The academy has a checkered past. It dates to 1988 when it was opened as the Bethel Children's Home by the Rev. Herman Fountain. Over the years, the home has been plagued by a series of troubles, including riots, students running away and allegations of child abuse. The home was closed by court order in 1990 and later reopened by Fountain as the Bethel Boy's Academy. More abuse allegations followed with Fountain and others losing a $900,000 child abuse suit in federal court last year.
The home has also been known as the Eagle Point Christian Academy and then as the Pine View Academy with Fountain's son, John, listed as the owner.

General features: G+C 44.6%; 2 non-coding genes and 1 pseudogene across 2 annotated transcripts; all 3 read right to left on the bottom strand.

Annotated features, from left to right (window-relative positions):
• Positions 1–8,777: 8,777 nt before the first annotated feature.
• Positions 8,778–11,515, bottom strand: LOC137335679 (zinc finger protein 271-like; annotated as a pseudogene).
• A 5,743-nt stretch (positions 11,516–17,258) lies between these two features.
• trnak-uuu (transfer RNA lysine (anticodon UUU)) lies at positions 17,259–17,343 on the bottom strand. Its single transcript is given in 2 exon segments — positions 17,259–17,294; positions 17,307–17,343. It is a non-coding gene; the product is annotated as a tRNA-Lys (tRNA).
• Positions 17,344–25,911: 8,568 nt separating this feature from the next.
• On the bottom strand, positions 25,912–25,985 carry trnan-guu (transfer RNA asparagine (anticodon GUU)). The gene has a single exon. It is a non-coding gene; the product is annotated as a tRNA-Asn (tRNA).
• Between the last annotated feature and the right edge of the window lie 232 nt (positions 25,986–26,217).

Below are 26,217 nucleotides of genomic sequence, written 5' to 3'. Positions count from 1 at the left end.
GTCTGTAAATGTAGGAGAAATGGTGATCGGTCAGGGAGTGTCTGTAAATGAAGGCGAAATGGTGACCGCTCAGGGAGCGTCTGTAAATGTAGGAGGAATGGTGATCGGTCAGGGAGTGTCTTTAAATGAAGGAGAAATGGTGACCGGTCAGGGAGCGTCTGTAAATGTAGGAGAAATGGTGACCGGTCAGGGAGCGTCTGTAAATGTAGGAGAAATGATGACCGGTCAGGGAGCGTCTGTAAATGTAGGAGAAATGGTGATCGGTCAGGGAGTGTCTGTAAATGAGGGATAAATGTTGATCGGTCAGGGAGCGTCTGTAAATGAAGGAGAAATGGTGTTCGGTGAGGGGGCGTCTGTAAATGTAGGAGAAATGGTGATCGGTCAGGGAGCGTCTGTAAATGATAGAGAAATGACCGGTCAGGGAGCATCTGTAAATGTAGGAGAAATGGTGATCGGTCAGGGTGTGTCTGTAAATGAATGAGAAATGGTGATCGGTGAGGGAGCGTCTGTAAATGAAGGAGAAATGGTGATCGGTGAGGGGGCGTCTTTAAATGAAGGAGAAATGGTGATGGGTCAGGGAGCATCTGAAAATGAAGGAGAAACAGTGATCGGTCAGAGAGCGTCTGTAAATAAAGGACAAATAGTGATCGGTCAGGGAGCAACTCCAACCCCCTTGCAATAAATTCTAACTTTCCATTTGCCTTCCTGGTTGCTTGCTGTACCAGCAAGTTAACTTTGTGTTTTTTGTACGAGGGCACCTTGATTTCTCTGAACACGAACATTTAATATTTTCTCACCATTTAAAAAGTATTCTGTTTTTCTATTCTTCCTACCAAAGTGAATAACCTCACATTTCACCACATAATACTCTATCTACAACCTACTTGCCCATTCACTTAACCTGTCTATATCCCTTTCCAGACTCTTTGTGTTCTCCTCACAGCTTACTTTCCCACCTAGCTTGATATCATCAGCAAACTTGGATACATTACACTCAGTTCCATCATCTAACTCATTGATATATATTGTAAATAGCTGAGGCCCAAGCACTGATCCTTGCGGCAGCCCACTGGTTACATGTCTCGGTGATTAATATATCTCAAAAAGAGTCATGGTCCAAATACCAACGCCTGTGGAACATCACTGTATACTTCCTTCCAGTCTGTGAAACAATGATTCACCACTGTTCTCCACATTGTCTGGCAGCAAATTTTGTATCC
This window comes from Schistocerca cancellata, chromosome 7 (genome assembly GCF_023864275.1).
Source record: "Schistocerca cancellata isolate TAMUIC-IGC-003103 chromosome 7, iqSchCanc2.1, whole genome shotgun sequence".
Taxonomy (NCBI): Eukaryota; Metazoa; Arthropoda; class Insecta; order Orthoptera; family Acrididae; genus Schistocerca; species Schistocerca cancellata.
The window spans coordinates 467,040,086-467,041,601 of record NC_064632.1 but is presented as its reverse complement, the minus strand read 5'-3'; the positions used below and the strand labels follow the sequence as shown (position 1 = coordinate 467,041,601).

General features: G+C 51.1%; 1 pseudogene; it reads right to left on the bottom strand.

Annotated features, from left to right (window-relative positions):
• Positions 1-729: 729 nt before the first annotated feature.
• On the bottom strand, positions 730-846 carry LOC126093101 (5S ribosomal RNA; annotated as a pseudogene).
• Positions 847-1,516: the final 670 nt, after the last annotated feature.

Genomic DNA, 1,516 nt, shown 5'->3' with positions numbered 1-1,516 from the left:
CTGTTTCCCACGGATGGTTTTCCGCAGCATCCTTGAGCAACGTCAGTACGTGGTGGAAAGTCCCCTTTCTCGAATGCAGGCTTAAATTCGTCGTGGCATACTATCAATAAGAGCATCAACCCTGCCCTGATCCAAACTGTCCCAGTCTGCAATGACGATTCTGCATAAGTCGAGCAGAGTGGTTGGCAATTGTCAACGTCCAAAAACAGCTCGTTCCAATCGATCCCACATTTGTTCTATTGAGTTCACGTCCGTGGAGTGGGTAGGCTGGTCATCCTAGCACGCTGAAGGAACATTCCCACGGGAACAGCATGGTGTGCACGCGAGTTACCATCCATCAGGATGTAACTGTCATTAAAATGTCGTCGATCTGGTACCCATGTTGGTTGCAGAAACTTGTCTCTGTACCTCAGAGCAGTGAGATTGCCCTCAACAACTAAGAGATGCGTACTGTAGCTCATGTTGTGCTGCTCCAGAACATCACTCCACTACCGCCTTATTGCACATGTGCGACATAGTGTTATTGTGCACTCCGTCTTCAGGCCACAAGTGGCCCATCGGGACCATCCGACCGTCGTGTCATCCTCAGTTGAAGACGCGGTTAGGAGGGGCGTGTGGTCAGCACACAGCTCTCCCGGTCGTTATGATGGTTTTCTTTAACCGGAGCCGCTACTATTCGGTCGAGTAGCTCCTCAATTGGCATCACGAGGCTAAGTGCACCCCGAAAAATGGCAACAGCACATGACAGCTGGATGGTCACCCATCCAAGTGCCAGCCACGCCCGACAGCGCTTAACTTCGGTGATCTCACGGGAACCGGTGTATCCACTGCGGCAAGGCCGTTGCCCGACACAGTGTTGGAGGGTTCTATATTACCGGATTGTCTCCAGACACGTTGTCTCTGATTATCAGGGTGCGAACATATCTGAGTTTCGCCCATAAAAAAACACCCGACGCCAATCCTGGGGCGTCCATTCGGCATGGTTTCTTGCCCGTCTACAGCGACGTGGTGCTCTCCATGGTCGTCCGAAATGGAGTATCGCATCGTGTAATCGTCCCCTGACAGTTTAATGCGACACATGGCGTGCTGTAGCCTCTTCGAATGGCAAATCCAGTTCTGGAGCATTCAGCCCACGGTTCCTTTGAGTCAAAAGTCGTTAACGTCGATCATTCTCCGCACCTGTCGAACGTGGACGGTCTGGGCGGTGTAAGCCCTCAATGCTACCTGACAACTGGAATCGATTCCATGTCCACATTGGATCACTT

The school is affiliated with World Wide Association of Specialty Programs and Schools, which serves as an umbrella organization for several similar schools across the United States and in the Caribbean.
Ramirez enrolled her daughter Tianna in the school for troubled teens in late July. She had not seen the campus but enrolled her daughter there based upon recommendations from counselors at Teen Help LLC, with which the school is affiliated.
From the very beginning, things just did not seem right, Ramirez said. Communication with school staff was poor. She called and left messages but never had her calls returned.
She was also concerned about her daughter's education.
"Tianna was failing her junior year in April," Ramirez said. "Now, after only two months, they are telling me that she has completed both her junior and senior years and has graduated from high school."